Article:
Who can self-certify?

Any US organisation that is under the jurisdiction of the US Federal Trade Commission or the Department of Transportation may self-certify under the new DPF. For example, banks, savings and loan institutions would not fall within their jurisdiction. Organisations that are ineligible to self-certify under the DPF, will instead need to continue to use the SCCs, BCRs, or another transfer mechanism and carry out TIAs.  


The DPF and accompanying Executive Order 14086 introduce new binding safeguards to address the concerns raised by the CJEU in Schrems II, including limiting access by US intelligence agencies to EU citizens' personal data to what is necessary and proportionate to protect national security.

European citizens are also offered improved redress mechanisms, including through the newly created Data Protection Review Court ("DPRC"). The DPRC will independently investigate and resolve complaints regarding the collection and use of EU citizens' data by US intelligence agencies, and adopt binding remedial measures. The new safeguards in the area of government access to data will complement the obligations that US companies importing data from EU will have to subscribe to. This new redress mechanism is available to individuals across the EEA, as the EU, Iceland, Lichtenstein, and Norway were designated as ”Qualifying States” by the U.S. Attorney General on 30 June 2023.

Monitoring and Enforcement

The DoC will monitor compliance with the DPF and carry out random spot checks, as well as investigate potential compliance issues, such as those reported to the DoC by third parties. US companies that persistently fail to comply with the DPF principles will be removed from the DPF registration list, and must return or delete any personal data they have received under the DPF.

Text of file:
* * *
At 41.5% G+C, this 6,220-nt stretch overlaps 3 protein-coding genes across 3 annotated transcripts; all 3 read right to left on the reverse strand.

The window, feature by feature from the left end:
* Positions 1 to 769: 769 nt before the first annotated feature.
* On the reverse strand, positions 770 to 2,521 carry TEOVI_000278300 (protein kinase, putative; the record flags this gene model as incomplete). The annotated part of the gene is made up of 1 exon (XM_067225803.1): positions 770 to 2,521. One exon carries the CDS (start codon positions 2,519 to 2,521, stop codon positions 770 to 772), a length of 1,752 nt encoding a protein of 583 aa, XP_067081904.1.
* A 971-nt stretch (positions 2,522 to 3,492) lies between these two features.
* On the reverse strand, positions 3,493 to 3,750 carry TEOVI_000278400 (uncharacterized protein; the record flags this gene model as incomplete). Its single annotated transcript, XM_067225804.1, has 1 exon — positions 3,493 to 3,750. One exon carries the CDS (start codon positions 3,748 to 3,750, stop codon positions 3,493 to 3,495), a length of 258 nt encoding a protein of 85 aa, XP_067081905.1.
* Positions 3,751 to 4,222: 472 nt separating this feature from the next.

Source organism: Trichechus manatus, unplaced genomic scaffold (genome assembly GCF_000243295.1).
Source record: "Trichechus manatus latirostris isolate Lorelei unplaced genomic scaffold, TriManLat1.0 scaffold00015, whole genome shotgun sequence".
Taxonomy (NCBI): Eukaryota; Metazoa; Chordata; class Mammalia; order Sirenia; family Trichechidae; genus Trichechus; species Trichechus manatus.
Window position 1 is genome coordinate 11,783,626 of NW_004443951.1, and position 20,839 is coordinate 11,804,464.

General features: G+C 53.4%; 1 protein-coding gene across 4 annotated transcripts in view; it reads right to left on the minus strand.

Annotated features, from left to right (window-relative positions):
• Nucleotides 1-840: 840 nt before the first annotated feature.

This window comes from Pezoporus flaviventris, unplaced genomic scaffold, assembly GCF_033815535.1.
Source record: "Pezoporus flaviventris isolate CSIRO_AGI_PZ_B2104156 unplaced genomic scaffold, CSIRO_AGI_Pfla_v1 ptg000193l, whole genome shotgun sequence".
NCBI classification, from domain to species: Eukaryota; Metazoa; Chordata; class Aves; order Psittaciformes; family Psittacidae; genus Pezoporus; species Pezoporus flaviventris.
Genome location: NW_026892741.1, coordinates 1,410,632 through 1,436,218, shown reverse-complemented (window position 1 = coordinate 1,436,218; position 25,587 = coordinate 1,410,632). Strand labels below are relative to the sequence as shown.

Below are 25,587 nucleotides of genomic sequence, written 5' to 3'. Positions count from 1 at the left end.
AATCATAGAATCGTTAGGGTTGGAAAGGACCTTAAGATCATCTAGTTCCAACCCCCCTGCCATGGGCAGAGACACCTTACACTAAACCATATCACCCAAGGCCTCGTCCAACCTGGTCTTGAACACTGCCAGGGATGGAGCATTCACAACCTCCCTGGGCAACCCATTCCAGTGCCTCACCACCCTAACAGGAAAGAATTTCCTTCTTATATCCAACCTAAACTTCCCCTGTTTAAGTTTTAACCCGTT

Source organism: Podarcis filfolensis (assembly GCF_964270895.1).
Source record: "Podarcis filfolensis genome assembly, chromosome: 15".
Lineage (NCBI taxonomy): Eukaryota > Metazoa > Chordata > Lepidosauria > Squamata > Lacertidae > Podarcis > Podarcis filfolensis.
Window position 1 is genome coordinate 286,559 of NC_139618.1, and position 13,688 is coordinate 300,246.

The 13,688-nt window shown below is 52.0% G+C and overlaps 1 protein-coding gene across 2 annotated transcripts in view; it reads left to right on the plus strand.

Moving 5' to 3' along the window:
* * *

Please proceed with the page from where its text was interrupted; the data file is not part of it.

Next steps

The DPF will be subject to periodic reviews, to be carried out by the European Commission, representatives of European data protection authorities, and competent U.S. authorities. Under Article 3 of the adequacy decision, the European Commission must continuously monitor the application of the DPF. Where the European Commission has indications that an adequate level of protection is no longer ensured, it will inform the competent U.S. authorities, and, if necessary, may decide to suspend, amend or repeal the adequacy decision or limit its scope.  The first review will take place in July 2024, in order to verify that all relevant elements of Executive Order 14086 have been fully implemented in the US legal framework and are functioning effectively in practice.

Despite the European Commission's statement that the binding safeguards address all concerns raised by the CJEU in Schrems II, it is likely that the DPF will be subject to legal challenge from privacy advocates. Noyb, in particularhave already confirmed that it plans to challenge the DPF and expect to be back before the CJEU by the beginning of 2024. It remains to be seen whether the DPF will survive such a challenge.